Salem teen helps police look even more professional
Michael Poulin, a sophomore at Salem High School, poses with the lectern he built for the Salem Police Department. Poulin began working on the project three days into the current school year, and it was completed just last week. (COURTESY)
Used by the local police force during promotional ceremonies, news conferences and other community events, officers have long known it was time for a replacement but other needs were more immediate.
"It certainly wasn't impressing anyone," Capt. James Chase said of the dilapidated lectern.
So when the new school year began, local police approached students in Jay Hudson's Woodworking Technology II class in hopes someone might be willing to lend a crafty hand. Sophomore Michael Poulin didn't hesitate to volunteer.
"I can do that," he told the police.
Just three days into the school year, Poulin had already sketched out some ideas, which he shared with Detective Robert Genest and Officer Chad Clark.
The two school resource officers liked what they saw, and Poulin got right to work, spending about an hour and a half each school day working on the project. Poulin completed the lectern earlier this month.
"It's been a lot of fun," he said. "Mr. Hudson helped me out a lot because I just wanted everything to be absolutely perfect."
Working with wood has since become one of Poulin's favorite pastimes, he said, and projects like the lectern have proven both challenging and worthwhile.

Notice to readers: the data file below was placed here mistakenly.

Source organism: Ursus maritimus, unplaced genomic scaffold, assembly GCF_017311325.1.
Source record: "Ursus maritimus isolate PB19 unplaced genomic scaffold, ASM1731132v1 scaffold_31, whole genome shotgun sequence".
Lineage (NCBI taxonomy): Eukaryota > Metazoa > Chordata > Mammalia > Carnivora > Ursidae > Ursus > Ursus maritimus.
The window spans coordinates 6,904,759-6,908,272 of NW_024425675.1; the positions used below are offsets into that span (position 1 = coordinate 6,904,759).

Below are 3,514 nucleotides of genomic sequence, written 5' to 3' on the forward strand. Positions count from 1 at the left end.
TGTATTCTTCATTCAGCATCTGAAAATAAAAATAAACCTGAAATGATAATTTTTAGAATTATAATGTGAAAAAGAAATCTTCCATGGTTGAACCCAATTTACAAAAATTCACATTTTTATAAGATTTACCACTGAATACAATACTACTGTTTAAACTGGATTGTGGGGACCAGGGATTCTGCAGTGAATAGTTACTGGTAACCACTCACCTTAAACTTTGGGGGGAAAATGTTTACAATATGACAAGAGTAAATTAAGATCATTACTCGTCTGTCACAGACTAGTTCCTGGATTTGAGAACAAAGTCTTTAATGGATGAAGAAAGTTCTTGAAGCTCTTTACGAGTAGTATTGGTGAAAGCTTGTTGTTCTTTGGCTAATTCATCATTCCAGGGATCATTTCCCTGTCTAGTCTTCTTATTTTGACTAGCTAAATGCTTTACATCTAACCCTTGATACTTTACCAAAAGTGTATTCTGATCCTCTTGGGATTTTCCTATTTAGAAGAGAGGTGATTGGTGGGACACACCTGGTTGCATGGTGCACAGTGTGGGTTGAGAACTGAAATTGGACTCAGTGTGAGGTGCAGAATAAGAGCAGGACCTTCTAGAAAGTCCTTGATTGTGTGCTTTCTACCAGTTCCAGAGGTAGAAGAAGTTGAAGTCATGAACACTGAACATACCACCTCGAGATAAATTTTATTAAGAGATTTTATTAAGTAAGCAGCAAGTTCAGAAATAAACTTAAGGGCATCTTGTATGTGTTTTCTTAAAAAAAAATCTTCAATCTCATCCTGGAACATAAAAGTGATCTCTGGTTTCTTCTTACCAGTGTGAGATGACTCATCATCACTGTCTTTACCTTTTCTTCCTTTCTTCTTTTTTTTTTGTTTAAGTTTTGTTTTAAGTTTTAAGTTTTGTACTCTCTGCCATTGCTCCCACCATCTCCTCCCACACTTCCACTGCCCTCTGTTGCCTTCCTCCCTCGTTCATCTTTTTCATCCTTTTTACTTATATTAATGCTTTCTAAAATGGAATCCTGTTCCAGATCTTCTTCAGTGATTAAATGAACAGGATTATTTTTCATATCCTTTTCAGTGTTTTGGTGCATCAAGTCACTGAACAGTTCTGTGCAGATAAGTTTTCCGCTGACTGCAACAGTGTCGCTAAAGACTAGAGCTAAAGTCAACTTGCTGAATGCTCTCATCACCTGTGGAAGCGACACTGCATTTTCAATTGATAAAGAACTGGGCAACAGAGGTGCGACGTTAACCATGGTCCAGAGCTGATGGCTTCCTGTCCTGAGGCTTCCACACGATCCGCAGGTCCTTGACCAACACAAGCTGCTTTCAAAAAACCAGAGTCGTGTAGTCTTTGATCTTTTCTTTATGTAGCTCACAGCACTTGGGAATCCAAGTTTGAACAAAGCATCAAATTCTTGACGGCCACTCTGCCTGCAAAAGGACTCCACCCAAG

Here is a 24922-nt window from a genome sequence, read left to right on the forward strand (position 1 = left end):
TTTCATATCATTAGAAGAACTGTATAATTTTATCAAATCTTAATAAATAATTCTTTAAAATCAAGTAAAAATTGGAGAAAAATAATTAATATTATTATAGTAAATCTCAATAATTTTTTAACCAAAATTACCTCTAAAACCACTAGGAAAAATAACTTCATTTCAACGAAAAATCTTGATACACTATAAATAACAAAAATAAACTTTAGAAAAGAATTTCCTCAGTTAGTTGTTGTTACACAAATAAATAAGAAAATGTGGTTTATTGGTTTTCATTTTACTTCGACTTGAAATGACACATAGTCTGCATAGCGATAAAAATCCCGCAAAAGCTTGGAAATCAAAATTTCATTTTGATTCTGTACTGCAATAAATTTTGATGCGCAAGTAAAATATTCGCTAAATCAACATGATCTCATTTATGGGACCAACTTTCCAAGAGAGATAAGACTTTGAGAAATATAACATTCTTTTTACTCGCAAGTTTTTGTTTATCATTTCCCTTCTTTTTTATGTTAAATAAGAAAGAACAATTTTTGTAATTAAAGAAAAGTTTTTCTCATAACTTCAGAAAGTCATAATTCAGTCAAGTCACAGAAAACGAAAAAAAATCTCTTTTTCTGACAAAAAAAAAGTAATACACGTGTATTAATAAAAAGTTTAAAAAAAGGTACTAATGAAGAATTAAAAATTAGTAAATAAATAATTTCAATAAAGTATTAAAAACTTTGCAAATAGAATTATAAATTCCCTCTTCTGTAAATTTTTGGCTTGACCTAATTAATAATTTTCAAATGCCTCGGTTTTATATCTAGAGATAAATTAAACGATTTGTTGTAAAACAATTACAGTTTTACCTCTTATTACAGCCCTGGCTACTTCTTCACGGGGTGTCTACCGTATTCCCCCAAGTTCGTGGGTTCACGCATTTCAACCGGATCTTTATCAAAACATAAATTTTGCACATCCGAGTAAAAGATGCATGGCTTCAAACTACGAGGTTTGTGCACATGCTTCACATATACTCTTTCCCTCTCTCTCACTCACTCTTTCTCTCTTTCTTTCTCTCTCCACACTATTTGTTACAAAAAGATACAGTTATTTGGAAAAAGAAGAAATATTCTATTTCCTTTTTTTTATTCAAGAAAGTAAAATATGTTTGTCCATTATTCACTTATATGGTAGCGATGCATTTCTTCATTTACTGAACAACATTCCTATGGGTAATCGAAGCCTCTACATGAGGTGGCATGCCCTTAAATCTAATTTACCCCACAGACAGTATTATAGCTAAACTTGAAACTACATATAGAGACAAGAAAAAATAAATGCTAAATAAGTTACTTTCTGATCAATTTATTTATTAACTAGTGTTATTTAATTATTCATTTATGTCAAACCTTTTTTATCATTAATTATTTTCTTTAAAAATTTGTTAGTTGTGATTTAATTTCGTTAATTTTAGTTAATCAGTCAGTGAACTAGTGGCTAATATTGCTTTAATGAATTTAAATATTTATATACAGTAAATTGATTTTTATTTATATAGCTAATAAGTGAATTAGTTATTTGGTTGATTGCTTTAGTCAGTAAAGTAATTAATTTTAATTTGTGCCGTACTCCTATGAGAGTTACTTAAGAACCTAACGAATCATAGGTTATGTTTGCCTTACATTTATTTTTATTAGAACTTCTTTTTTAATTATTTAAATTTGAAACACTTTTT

"You get to be really creative - you have to plan things out as part of the process and make sure everything fits together," Poulin said.
The finished lectern, which police are now outfitting with their official logo, will be an important part of local police proceedings for years to come, Chase said.
"I couldn't believe it when I first got a good look at it. This podium looks like it was made by a professional," he said. "We'll definitely put it to good use. All of our presentations will be made all the better."
Members of the Salem Police Department plan to honor Poulin with some special surprises this May, when the department hosts its annual awards ceremony.
Taxi fail: City regulations don't work
3 quit Manchester schools panel in protest over deal with feds to allow violent student's return